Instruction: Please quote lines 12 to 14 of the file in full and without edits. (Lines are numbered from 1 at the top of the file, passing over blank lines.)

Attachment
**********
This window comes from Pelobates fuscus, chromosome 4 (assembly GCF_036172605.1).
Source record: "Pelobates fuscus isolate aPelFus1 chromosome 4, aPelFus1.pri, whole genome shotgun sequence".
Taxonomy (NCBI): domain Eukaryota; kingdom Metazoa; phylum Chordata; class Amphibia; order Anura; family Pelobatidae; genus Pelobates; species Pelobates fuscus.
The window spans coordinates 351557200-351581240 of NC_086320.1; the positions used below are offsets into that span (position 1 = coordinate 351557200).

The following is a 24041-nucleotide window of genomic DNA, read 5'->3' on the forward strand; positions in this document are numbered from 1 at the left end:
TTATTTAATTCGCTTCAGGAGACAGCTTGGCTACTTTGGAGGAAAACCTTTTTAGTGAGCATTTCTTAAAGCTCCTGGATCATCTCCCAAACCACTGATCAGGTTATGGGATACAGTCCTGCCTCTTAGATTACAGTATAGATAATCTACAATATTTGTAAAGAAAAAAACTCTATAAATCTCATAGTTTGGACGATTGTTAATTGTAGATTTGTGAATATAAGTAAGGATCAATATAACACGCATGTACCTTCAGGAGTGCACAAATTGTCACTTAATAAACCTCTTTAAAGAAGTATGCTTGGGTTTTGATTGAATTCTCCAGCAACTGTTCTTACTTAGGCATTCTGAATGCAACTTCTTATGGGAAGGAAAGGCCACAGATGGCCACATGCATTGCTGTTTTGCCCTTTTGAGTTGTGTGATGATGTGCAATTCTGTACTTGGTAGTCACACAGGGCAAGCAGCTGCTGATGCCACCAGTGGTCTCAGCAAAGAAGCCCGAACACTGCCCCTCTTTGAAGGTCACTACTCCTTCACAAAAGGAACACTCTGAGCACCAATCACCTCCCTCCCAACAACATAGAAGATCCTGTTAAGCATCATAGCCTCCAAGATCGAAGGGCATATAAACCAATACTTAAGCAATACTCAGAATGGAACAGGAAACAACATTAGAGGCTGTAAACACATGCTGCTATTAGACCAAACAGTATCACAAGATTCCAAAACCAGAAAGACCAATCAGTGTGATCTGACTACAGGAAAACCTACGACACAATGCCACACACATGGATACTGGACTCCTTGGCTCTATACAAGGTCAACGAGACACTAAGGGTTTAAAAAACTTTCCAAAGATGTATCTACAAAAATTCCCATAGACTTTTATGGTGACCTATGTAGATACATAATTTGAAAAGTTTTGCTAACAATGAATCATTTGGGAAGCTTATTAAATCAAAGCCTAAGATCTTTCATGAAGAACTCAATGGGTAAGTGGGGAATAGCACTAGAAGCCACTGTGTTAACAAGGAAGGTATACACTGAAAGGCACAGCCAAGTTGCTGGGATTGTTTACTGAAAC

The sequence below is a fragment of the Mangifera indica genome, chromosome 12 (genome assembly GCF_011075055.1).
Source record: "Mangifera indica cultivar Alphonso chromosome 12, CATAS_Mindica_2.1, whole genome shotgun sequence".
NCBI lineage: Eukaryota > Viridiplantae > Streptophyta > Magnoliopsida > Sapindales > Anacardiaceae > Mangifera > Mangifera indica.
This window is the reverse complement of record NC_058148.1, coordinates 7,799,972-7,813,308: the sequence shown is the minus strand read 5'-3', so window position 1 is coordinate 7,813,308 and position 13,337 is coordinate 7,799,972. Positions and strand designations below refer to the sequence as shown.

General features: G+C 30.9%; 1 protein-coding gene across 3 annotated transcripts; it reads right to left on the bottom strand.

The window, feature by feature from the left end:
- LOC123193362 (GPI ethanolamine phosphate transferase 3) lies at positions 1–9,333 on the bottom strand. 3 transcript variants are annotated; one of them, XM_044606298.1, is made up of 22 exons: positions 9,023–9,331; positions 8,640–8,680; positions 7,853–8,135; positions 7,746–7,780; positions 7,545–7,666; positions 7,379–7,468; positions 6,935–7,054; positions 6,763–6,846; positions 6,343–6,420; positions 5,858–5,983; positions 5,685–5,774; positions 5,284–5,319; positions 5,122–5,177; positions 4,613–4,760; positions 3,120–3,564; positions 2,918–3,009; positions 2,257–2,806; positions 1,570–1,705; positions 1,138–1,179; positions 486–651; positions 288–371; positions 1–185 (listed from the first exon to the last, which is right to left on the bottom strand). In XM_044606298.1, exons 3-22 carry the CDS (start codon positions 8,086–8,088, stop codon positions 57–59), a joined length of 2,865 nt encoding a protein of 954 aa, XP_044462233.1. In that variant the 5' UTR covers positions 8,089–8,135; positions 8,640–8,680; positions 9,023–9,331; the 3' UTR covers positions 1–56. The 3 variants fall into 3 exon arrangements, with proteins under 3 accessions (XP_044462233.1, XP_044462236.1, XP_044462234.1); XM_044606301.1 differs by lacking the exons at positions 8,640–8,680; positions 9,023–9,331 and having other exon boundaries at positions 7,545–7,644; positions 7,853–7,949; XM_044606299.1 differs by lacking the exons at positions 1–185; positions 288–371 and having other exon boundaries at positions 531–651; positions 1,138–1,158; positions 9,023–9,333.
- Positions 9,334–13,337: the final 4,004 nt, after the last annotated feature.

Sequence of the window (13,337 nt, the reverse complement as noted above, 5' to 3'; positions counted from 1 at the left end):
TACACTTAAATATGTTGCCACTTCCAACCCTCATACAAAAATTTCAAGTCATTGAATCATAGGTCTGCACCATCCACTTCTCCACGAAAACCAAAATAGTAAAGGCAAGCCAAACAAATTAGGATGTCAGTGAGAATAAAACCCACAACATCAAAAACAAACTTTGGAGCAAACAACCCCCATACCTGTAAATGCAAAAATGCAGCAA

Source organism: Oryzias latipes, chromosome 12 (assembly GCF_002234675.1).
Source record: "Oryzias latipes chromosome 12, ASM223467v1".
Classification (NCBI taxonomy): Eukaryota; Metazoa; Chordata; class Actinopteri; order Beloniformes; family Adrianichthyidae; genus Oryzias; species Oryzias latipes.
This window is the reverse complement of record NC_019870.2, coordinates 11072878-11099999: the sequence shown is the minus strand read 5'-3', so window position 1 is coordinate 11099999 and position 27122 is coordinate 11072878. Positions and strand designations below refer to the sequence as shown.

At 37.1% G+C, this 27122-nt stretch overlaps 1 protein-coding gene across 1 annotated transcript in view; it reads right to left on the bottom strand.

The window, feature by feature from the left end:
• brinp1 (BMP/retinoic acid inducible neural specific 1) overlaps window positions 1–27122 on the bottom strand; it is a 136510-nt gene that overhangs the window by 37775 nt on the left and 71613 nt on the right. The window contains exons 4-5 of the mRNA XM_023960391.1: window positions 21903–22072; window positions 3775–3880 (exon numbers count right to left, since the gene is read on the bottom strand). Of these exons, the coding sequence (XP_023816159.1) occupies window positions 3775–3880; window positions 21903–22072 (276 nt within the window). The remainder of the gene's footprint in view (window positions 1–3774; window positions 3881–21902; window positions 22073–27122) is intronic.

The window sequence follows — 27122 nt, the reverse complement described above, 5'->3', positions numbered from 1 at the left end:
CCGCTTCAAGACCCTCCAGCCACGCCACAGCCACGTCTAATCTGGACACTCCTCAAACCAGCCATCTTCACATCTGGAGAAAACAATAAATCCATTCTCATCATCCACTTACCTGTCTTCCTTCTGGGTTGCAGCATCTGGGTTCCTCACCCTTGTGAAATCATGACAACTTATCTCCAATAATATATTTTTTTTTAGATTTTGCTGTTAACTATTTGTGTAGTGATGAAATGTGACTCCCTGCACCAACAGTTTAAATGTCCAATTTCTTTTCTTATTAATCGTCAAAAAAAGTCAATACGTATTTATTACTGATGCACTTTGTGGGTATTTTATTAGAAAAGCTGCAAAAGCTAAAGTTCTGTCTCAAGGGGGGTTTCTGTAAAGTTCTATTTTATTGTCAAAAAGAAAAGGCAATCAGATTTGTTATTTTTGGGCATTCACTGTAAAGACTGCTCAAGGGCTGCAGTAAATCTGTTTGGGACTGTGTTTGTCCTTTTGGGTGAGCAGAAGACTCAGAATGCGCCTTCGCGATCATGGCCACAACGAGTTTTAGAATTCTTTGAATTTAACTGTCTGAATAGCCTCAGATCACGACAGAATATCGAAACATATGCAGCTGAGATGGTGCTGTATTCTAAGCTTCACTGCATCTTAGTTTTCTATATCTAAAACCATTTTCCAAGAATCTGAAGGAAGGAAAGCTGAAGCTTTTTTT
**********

The window, feature by feature from the left end:
- LOC123193362 (GPI ethanolamine phosphate transferase 3) lies at positions 1–9,333 on the bottom strand. 3 transcript variants are annotated; one of them, XM_044606298.1, is made up of 22 exons: positions 9,023–9,331; positions 8,640–8,680; positions 7,853–8,135; positions 7,746–7,780; positions 7,545–7,666; positions 7,379–7,468; positions 6,935–7,054; positions 6,763–6,846; positions 6,343–6,420; positions 5,858–5,983; positions 5,685–5,774; positions 5,284–5,319; positions 5,122–5,177; positions 4,613–4,760; positions 3,120–3,564; positions 2,918–3,009; positions 2,257–2,806; positions 1,570–1,705; positions 1,138–1,179; positions 486–651; positions 288–371; positions 1–185 (listed from the first exon to the last, which is right to left on the bottom strand). In XM_044606298.1, exons 3-22 carry the CDS (start codon positions 8,086–8,088, stop codon positions 57–59), a joined length of 2,865 nt encoding a protein of 954 aa, XP_044462233.1. In that variant the 5' UTR covers positions 8,089–8,135; positions 8,640–8,680; positions 9,023–9,331; the 3' UTR covers positions 1–56. The 3 variants fall into 3 exon arrangements, with proteins under 3 accessions (XP_044462233.1, XP_044462236.1, XP_044462234.1); XM_044606301.1 differs by lacking the exons at positions 8,640–8,680; positions 9,023–9,331 and having other exon boundaries at positions 7,545–7,644; positions 7,853–7,949; XM_044606299.1 differs by lacking the exons at positions 1–185; positions 288–371 and having other exon boundaries at positions 531–651; positions 1,138–1,158; positions 9,023–9,333.
- Positions 9,334–13,337: the final 4,004 nt, after the last annotated feature.